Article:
A New Favorite Novel?

A New Favorite Novel?

What a great time I had reading books in October! Many books are published in the fall of the year. I’d been on the waitlist for months for some of those books as well as others. Of course, they all became available at the same time. “Too many books, too little time” kicked in big time!

Today’s blog post is about what is possibly my new favorite book and one of the other books I read in October. My blog post next Monday will catch you up on the other books I read last month.

The Stationery Shop, by Marjan Kamali

I can’t say enough about this book! It just may be my new favorite novel. This is a story that will stay with me forever. It is a tragic story in many ways, but oh how lovely! I listened to it on CD. Mozhan Marno did a superb job reading it.

The Stationery Shop, by Marjan Kamali

This historical novel takes us back to 1953 in Tehran, Iran. There is a chance meeting between a young man and a young woman in a stationery shop where books are also sold. Since the young man’s mother has already selected the woman she wants her son to marry, she is none too happy when he announces his plans to marry this woman of lower economic status he met at the stationery shop.

Marjan Kamali includes just enough 20th century Iranian history to set the stage for this story of love, betrayal, and a never-ending love between two people. You will discover connections between different characters as you read. It is a rich book, beautifully written.

I’m eager now to read Marjan Kamali’s debut novel, Together Tea, and I can’t wait to see what she writes for us next!


The Ragged Edge of Night, by Olivia Hawker

This book was a big surprise. I read that Olivia Hawker had a new book, One for the Blackbird, One for the Crow, coming out on October 8. I’m on the waitlist at the library for it. One for the Blackbird, One for the Crow sounded interesting, so I looked to see what else she had written.

I listened to her first book, The Ragged Edge of Night, on CD. It was beautifully written, and I learned from the notes at the end of the book that it was based on a true story from Ms. Hawker’s husband’s family. It was beautifully read by Nick Sandys and the author, Olivia Hawker.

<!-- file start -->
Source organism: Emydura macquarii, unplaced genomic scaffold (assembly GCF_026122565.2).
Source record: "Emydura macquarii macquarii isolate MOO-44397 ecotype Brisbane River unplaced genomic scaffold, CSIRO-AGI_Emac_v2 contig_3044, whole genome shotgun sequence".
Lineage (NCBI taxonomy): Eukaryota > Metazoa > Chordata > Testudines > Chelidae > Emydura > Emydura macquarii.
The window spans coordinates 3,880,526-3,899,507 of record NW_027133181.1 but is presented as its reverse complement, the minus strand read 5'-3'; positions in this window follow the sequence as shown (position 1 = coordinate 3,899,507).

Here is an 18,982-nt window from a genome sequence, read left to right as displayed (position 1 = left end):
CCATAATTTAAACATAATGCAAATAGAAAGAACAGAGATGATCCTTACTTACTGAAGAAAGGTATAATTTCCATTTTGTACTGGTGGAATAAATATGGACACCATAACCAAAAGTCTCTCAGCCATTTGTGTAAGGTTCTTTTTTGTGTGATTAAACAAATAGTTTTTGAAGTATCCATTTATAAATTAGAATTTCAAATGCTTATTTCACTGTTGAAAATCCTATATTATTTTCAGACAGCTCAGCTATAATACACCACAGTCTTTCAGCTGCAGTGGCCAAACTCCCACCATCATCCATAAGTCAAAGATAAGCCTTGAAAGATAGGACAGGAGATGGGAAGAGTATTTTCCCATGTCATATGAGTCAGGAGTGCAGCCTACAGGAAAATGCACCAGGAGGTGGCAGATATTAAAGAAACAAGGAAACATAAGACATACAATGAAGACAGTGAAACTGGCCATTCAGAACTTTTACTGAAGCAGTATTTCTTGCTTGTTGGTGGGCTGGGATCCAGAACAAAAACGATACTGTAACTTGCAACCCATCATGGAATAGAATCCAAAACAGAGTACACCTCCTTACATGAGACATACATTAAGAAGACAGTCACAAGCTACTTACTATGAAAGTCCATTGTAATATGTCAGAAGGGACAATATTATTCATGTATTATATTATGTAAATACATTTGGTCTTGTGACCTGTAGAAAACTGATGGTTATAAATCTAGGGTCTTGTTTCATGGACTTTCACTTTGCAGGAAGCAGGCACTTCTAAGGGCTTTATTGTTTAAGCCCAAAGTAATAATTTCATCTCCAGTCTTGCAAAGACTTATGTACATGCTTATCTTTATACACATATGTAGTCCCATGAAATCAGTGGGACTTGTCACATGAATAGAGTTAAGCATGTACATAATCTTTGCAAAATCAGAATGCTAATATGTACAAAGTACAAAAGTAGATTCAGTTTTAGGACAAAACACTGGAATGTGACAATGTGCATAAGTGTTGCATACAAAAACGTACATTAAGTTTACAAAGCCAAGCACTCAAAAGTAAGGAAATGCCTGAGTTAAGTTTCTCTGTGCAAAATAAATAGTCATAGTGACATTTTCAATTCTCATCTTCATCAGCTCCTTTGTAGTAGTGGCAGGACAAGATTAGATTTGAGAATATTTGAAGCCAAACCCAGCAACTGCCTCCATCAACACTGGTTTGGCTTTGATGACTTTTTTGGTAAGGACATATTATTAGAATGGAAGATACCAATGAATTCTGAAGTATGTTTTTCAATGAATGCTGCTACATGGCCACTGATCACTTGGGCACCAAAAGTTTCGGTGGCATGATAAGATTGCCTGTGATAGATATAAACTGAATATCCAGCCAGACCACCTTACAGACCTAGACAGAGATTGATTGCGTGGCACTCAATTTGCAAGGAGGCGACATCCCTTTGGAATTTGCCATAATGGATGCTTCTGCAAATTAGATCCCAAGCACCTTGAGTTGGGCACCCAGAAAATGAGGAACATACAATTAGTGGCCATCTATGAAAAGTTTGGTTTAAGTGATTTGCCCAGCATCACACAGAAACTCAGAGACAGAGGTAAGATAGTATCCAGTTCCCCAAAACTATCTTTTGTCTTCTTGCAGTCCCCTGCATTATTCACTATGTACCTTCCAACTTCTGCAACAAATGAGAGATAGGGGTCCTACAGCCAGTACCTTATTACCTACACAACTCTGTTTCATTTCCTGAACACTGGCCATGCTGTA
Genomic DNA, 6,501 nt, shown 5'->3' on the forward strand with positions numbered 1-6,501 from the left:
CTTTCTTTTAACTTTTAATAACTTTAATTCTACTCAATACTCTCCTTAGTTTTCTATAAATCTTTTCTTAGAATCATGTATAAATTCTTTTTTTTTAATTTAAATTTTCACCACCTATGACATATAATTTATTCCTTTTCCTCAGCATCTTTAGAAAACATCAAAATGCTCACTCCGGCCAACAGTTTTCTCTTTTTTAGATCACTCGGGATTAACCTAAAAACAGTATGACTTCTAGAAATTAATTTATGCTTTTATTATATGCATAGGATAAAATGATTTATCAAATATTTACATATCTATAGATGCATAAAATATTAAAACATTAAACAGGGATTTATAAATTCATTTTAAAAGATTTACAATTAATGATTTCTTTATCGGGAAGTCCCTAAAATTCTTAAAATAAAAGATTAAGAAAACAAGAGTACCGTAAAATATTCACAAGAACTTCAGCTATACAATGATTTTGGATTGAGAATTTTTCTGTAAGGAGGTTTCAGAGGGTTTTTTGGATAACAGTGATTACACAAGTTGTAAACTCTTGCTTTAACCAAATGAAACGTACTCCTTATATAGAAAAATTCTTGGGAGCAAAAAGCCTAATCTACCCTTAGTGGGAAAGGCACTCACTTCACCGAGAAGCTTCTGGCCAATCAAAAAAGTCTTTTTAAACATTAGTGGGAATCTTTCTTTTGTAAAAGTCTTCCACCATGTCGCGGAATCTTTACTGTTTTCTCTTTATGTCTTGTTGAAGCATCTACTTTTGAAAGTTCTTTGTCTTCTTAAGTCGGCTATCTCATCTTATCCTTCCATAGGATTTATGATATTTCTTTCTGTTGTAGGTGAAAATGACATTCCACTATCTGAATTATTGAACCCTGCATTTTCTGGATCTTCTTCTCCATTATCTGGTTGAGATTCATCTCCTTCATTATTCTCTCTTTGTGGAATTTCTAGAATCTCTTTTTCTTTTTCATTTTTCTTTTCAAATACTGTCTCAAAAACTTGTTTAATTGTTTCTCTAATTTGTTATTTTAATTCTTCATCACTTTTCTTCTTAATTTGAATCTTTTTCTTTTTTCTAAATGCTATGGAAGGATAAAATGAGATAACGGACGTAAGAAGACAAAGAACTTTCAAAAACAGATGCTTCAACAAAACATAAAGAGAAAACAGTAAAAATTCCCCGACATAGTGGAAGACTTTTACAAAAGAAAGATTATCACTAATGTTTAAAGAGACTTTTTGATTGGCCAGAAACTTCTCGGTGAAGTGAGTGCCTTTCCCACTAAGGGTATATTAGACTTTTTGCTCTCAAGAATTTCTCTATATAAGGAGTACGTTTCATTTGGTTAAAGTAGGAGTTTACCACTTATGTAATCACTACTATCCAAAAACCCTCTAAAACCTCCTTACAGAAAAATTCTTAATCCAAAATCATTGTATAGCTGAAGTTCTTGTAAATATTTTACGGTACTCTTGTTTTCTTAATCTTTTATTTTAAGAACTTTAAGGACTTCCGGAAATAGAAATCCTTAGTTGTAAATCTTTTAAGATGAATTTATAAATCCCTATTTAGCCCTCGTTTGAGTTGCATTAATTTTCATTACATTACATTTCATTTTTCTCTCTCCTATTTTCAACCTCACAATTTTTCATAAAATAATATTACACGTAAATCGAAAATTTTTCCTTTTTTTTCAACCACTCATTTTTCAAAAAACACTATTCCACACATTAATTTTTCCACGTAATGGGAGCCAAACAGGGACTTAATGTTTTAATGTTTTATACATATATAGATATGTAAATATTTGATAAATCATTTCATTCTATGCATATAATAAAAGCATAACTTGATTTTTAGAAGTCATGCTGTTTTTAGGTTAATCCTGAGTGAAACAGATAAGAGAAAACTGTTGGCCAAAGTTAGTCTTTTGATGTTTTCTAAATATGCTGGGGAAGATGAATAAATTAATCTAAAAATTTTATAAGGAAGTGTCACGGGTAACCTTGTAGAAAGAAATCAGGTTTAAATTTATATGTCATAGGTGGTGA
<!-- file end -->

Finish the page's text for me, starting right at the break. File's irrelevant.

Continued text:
The Ragged Edge of Night, by Olivia Hawker

This book contained some of the most moving and beautiful prose of any novel I’ve read. The premise of the book is that Elisabeth Herter, a widow with three children, is looking for a man to help her with the responsibility of raising her three children. Along comes Anton Starzmann, a former Franciscan friar who has been stripped of his occupation and his school by the Nazis in 1942 Germany.

Elisabeth and Anton start corresponding. They meet in person and agree to marry. Anton cannot father children due to an injury, but that suits Elisabeth just fine. They will marry, be companions, and raise her children. These are desperate times.

That’s the plot, and it’s a beautiful story. What struck me about The Ragged Edge of Night was how Olivia Hawker wrote Anton’s gut-wrenching fear that Hitler and the Nazis were entrenched until the end of time so beautifully that I was brought to tears. Through her writing, Ms. Hawker put me in Hitler’s Germany. Even though I knew Hitler was brought down in the end, she put me in 1942 when I had no way of knowing that.

That’s what good historical fiction does. It puts you in the story and in the time and place, so you don’t know what the future holds.

I wish I could quote extensively from the book in order to give you the true flavor of the prose, but I’ll settle for the following few sentences from Anton’s point-of-view as he implores God to help him make sense of what is happening in Germany in 1942. This prose I found so beautiful is in chapter six. Here’s a chopped-up transcript from that chapter:

“The bells will ring, even after The Reich has fallen. Everything that is in me that is sensible, everything that is rational can’t believe it’s true. The Reich will never fall…. But when in moments of quiet, in my stillness of despair, I dare to ask what yet may be…. Christ Jesus, I always believed you were merciful, but this is a monstrous cruelty to make me dream of a time when evil may fall…. I cannot help but know it, against all sense, I believe somewhere beyond the ragged edge of night, light bleeds into this world.”

From Chapter 6, The Ragged Edge of Night, by Olivia Hawker

I hope those six sentences I pulled out of a long prayer I transcribed from the CD entice you to read the book. Writers are advised to put the reader in the scene. This, to me, is a prime example of just that.

My only criticisms of the CD are (1) Every time the children in the story spoke, it was at full blast and (2) Some of the audio segments were longer than 30 minutes. The wide range of volume is an irritating and uncomfortable situation for people who are hearing-impaired. The excessively long audio segments present a problem on some CD players. More than once when I couldn’t listen to the end of a segment, I had to listen to the entire segment a second time in order to get to the end of it.


Since my last blog post

A fibromyalgia flare has knocked the props out from under me as we transition from summer into winter. (I think we often just skip right over fall here in North Carolina.) Eye pain has forced me to listen to books more than read them.